Share with your friends

Business travellers – high risk, high reward

Business travellers – high risk, high reward

Ablean Saoud and Hannah Hunt highlight the key risks for companies with globally mobile employees.


Also on

Silhouette of traveller looking at plane

With the New Year underway Chief Executive Officers (CEOs) may well be contemplating what’s on the cards for their organisations in 2018. For many, expansion into overseas markets will continue to be a strategic priority, but how do companies balance this priority with the risks associated with an increasingly mobile workforce?

In collaboration with the Federation of European Risk Management Associations (FERMA) and International SOS, KPMG have co-published Workers on the Move: Managing New Risks. Based on a recent survey of 377 risk managers, the paper assesses the impact of a changing global business environment on risk for companies and their mobile employees.

Here are four takeaways from the paper:

  • Reputation and brand risk are in focus: CEOs surveyed in KPMG’s 2017 Global CEO Outlook Survey put reputational and brand risk at No. 3 on their list of top concerns; in 2016, it didn’t even make the top 10. Companies are increasingly aware of the transparent environment in which they now operate - where negative press can go viral via social media, and public expectations on how multinationals should operate are being redefined (see also: the fair tax debate). The outcome? A renewed focus on proactively managing higher risk areas of business – including business travel – to guard against reputational damage.
  • Traditional assignment patterns are changing: KPMG’s Global Assignment Policies and Practices Survey 2017 identifies that over the next five years, 79 percent of businesses anticipate an increase in extended international business trips (3+ months). This reflects wider recent trends, and will have an impact on risk management: while many organisations have well-established assignment policies, business travellers who don’t fit into the usual model can be much more difficult to identify and monitor effectively.
  • Compliance and regulatory pressures have increased: The rise in shorter assignments and extended business trips has not gone unnoticed by authorities and regulatory bodies, who are aware that this is a common area of compliance failure and source of worry for organisations. Gradual improvements in data sharing with immigration and overseas tax authorities have been underscored by the recent introduction of the Organisation for Economic Co-operation and Development (OECD) Common Reporting Standard. As a result authorities are starting to get the information they need, and are developing the analytic tools to pinpoint potential non-compliance. Given this environment, the pressure is on for companies to get ahead by ensuring any potential compliance gaps are covered. On the bright side, companies can also benefit from new technology as a tool to increase participation from mobile employees, and better analyse data for compliance purposes.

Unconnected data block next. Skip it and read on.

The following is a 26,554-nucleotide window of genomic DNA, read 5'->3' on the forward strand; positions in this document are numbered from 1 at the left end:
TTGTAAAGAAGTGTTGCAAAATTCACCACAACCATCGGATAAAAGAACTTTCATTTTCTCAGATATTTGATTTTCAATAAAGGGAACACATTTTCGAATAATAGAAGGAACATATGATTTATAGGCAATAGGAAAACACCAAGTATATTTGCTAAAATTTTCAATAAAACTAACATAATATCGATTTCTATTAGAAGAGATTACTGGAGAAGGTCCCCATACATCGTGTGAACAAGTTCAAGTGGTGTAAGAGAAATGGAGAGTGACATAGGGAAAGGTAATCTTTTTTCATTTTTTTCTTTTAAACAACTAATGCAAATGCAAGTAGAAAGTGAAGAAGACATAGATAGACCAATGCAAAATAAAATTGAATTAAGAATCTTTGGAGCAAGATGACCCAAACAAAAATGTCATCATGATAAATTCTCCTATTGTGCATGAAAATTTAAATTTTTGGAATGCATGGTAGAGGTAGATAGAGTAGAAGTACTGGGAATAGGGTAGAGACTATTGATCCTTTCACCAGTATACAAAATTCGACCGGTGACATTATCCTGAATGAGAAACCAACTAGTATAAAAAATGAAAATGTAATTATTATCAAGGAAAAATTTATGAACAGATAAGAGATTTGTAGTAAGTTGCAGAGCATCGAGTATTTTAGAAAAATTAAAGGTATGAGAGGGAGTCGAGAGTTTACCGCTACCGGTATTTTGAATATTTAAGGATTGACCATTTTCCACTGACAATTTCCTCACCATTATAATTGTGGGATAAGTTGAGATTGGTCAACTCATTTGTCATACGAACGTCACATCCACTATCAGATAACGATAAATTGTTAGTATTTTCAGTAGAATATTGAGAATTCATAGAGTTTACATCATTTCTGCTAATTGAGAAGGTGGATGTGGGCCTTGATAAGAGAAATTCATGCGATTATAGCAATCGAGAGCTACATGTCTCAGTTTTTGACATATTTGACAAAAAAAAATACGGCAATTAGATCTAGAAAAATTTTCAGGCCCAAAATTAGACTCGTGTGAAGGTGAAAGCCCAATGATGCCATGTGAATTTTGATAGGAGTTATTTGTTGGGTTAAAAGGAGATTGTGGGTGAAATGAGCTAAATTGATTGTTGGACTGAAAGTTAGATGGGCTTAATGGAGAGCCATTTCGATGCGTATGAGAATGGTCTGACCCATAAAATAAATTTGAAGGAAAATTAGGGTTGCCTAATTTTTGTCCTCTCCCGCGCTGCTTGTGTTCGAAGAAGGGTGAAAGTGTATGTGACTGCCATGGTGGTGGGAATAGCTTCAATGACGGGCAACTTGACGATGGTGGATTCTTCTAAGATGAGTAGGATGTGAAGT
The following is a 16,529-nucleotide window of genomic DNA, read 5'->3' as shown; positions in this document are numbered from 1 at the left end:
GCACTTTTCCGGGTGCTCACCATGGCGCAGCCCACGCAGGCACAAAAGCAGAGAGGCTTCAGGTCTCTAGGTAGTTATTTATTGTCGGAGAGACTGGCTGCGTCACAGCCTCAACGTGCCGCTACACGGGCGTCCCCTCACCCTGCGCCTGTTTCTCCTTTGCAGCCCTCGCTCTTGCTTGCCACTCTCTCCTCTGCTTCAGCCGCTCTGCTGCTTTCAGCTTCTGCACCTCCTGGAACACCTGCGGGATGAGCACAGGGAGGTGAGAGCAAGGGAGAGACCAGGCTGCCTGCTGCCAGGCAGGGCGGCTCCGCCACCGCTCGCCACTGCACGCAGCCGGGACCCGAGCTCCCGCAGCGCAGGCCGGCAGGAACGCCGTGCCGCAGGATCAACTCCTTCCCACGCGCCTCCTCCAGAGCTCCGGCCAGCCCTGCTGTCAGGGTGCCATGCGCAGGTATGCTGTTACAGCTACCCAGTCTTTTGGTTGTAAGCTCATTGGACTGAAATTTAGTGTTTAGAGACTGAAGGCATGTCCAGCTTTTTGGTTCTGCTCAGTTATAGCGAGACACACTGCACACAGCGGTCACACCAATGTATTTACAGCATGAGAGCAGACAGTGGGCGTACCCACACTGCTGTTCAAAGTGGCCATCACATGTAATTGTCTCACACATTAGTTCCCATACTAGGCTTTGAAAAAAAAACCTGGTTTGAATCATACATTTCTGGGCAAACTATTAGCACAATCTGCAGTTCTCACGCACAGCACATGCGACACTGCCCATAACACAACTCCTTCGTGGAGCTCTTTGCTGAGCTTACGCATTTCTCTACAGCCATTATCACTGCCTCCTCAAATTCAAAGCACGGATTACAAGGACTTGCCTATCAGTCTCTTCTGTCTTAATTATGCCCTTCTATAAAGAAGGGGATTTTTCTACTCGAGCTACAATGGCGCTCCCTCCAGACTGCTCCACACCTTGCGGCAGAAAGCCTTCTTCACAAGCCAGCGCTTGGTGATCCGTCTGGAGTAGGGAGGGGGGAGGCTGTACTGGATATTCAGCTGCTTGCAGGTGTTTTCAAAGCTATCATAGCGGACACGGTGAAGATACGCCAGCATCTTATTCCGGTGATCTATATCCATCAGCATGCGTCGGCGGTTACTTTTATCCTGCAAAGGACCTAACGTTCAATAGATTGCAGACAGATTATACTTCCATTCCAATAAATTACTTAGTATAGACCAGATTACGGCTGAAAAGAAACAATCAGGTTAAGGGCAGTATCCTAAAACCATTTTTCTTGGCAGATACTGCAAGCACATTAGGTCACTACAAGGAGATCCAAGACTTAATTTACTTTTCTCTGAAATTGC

• A broader interpretation of “duty of care”: Driven in part by the more volatile geopolitical climate in recent years, many of the organisations profiled in Workers on the Move are moving to a more comprehensive travel risk assessment approach, regardless of destination. There is also a growing recognition of health and travel risks that are less conventional: for example 45 percent acknowledged stress resilience and wellbeing as a main hazard, and 23 percent highlighted diversity management as their primary concern.

It is clear that for many organisations there is a high awareness of business travel risk, but real difficulty in implementing a holistic risk management program that addresses mobile employees at all organizational levels. Part of the reason is one of ownership - 44 percent of respondents said they didn’t have a clear owner of business traveller compliance. Working and communicating clearly across business functions is a good starting point; establishing a central point of contact and ownership for business travel risk management as a whole would be the ideal. Workers on the Move provides some examples of best practices to consider implementing.

So, with 67 percent of respondents believing that their organisation’s exposure to health and travel security has risen in the past 2 years, you might be inclined to think that the outlook for risk managers is pessimistic. However, for those wanting to look more closely at their business traveller risk management program, the time is now. With increased CEO focus on brand risk and reputation, risk managers have an opportunity to disrupt current ways of thinking around their mobile workforce, and to create more robust travel risk programs that address the modern global working environment.

Connect with us


Want to do business with KPMG?


loading image Request for proposal